June 15, 2017

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There was a time, in the 1970s and ’80s, when Martin Hellman (TANDON ’66) fell afoul of the National Security Agency (NSA).

Martin Hellman

Hellman was a professor of electrical engineering at Stanford University working with students Whitfield Diffie and Ralph Merkle. Their work was in cryptography, which the NSA feared might compromise its intelligence operations.

“Even though I had been very careful not to do anything in the classified sphere, by publishing my papers in international journals, they maintained that I was exporting implements of war,” Hellman says.

“There were threats that I might go to jail. My wife was happy when it made big news. She said, ‘Now if something happens to you, there will be an investigation at least.’ I don’t know how serious the threats were.”

Hellman never did end up in jail, and the results of his relentless pursuit was Diffie-Hellman-Merkle public-key cryptography, which today, in revised form, is the predominant method of securing Internet communications. It safeguards electronic banking and online credit card purchases, as well as $5 trillion per day in foreign exchange transactions.

Hellman’s breakthrough not only revolutionized cryptography, it also led to a 2015 A. M. Turing Award, widely considered the Nobel Prize of computer science.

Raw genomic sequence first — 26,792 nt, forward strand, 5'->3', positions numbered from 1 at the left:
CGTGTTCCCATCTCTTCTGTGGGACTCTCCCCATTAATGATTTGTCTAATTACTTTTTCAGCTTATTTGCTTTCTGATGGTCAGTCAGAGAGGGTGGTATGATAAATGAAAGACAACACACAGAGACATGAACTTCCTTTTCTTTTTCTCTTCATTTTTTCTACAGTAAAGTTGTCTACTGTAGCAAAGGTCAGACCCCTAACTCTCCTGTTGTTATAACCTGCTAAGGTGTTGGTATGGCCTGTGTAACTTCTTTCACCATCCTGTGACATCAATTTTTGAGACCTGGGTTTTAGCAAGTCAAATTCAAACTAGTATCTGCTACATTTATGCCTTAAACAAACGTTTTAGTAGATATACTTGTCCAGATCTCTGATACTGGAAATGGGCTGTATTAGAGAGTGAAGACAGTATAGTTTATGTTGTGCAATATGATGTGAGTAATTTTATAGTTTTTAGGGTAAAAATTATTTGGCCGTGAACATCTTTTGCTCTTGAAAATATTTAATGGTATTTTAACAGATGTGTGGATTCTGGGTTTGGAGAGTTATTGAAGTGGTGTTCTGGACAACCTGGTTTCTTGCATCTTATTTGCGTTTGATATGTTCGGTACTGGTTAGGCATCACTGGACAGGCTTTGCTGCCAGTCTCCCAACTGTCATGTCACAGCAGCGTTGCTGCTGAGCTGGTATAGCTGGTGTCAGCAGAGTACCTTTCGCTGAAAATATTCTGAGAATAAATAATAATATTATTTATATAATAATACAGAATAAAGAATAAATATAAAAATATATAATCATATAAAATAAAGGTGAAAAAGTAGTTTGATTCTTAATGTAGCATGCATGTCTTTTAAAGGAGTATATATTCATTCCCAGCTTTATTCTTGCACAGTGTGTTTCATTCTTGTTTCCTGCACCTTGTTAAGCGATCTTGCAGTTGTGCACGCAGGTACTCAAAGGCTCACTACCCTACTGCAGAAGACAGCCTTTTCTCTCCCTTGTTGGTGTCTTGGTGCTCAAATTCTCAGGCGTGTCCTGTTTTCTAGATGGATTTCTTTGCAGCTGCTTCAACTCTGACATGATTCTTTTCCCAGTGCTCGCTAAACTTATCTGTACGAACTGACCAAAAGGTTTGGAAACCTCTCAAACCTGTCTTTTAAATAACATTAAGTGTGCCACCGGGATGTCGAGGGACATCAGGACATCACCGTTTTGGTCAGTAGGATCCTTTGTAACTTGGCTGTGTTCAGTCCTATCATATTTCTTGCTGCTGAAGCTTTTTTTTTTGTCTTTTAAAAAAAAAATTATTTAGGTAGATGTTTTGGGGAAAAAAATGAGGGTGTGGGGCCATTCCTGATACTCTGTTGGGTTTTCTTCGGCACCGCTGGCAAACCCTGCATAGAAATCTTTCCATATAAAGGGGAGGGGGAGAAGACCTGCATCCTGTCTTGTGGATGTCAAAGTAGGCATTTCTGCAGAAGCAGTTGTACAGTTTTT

“All of my colleagues told me that I was crazy or foolish to work on cryptography,” Hellman says. “The NSA had a decades head start and a multibilliondollar- per-year budget. ‘How can you hope to discover something they don’t already know? And if you do something good, they’ll classify it.’”

“But in hindsight, it was very wise to do something so foolish.”


As he looks back on his journey, Hellman says he was “either arrogant or courageous,” but today, he’s deeply introspective. “I fortunately did the right thing. But if it had been the wrong thing, I could have fooled myself that same way.”

That realization led Hellman to consider how unconscious motivations— our dark or “shadow” side—can lead to conflicts. The idea crystallized when he and his wife, Dorothie, who were on the brink of divorce, began to dig deep and ultimately transformed their relationship. “Now, almost 37 years later, we’re madly in love again,” he says.

Believing that such exploration can resolve conflicts both personal and international, the Hellmans decided to share their experiences in their new book, A New Map for Relationships: Creating True Love at Home and Peaceon the Planet (New Map Publishing). “The things we had to learn to recover true love are the same things that the nations of the world need to do to avoid nuclear holocaust and global warming,” says Hellman, a longtime nuclear nonproliferation advocate. “Those things really require the same shift in thinking.”

This article was written by Kimberly Olson for the Spring 2017 Alumni Magazine.